Dr. Joanne Stewart of the Hope College chemistry faculty will present the address "Growing into a life of leadership and service: Putting the pieces together at Hope" on Thursday, Sept. 3, at 7 p.m. in Dimnent Memorial Chapel through the "Last Lecture Series" organized by the college's Alcor chapter of the national Mortar Board honorary society.
The public is invited. Admission is free.
The event is co-sponsored by New Student Orientation and the chapter, and has been scheduled in conjunction with the college's orientation program.
The title of the series, which debuted in November 2008 and features members of the faculty, is rhetorical. The lectures are not literally presented as the last that the speakers will deliver at Hope, but are meant to highlight the advice that they would most want to share if the event was indeed the final opportunity for them to address the college's students. The professors are being asked to reflect on their careers and lives, and to think deeply about what matters to them and about what wisdom they would like to impart.
The concept was inspired by the "Last Lecture" delivered at Carnegie Mellon University by Dr. Randy Pausch on Sept. 18, 2007. Pausch, a member of the Carnegie Mellon faculty who had terminal pancreatic cancer--a fact known at the time that he spoke--presented "Really Achieving Your Childhood Dreams." He died on July 25, 2008, at age 47.
Stewart has been a member of the Hope faculty since 1988. Her professional interests are in chemistry research and science teaching, with an emphasis on projects which blend the two, with teaching and research complementing one another. She has mentored more than 50 undergraduates in collaborative research, in both her current initiatives and in her work in synthetic inorganic chemistry.
She is director of the interdisciplinary Howard Hughes Medical Institute-funded program at Hope that emphasizes interdisciplinary science education through research and a research-integrated curriculum. She is among the select group of chemists from around the nation leading "IONiC," for "Interactive Online Network of Inorganic Chemists," a program supported by the National Science Foundation (NSF) to develop an online resource to help professors of inorganic chemistry work together to improve their teaching. She was one of only 21 college and university faculty internationally named a Carnegie Scholar for 2005-06 by the Carnegie Academy for the Scholarship of Teaching and Learning (CASTL), which seeks to establish and refine standards for the critical review of teaching and learning by faculty members in college and university classrooms.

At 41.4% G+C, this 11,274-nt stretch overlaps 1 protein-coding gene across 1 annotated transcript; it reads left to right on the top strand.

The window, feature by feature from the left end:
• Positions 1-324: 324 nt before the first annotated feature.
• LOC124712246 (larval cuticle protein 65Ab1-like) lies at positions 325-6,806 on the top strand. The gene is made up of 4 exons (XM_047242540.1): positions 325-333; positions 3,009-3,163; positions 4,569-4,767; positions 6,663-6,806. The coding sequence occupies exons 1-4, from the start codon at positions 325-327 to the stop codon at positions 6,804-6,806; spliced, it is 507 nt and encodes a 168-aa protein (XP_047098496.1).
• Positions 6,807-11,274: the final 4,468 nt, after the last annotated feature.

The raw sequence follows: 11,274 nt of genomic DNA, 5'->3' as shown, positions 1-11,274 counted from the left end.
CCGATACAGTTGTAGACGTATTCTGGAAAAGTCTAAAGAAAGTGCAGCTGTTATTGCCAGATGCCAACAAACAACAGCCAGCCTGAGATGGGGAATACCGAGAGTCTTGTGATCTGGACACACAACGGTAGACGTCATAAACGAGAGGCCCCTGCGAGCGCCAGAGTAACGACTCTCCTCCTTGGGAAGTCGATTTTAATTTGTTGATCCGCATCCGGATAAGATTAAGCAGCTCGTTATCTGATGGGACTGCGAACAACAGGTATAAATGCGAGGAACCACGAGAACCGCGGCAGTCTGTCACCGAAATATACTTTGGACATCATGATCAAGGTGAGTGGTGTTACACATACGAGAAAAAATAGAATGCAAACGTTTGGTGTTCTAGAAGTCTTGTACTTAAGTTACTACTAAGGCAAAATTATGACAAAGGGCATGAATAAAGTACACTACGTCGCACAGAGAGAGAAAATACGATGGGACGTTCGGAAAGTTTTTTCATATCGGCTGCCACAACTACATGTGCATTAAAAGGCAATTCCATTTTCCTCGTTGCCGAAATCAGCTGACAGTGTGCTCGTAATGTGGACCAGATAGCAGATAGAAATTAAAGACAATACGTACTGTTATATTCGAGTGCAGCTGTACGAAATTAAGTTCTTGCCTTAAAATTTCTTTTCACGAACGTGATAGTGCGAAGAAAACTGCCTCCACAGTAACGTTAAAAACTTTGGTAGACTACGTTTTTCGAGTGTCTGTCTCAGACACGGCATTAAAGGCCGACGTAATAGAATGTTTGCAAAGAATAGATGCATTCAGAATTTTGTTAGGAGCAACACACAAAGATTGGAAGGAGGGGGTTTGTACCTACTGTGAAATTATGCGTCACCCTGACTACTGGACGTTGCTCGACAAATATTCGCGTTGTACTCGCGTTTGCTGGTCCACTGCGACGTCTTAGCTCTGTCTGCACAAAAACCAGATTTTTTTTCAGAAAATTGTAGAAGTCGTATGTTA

Through the years, Stewart has made presentations on cooperative learning at off-campus workshops sponsored by Project Kaleidoscope, the NSF and the Pew Mid-States Consortium, among others. In addition to her other work at Hope, she has been a workshop leader during the college's Teaching Enhancement Workshop for new faculty.
During the 2008-09 school year, she was on sabbatical at the University of Queensland, School of Chemistry and Molecular Biosciences in Brisbane, Australia. She worked on a project in "blended learning," which is the combination of electronic learning with more traditional face-to-face activities.
Stewart is a 1982 graduate of KalamazooCollege. She completed her doctorate at the University of California-Berkeley in 1988.
Mortar Board is a national honor society that recognizes college seniors for outstanding achievement in scholarship, leadership and service, and provides opportunities for continued leadership development, promotes service to college and universities, and encourages lifelong contributions to the global community. Since its founding in 1918, the organization has grown from the four founding chapters to 227 collegiate chapters with nearly 250,000 initiated members across the nation.
The Alcor chapter has existed at Hope since the 1936-37 academic year, although it did not become part of the national Mortar Board organization until 1961.
The chapter also sponsored a "last chance talk" during the 1960s. The idea back then was to invite a faculty member to express his/her ideas under the hypothetical assumption that this would be the last opportunity to address the student body. The late Dr. D. Ivan Dykstra, professor of philosophy, delivered the first "last chance talk" in the spring of 1962.
Dimnent Memorial Chapel is located at 277 College Ave., on College Avenue at 12th Street.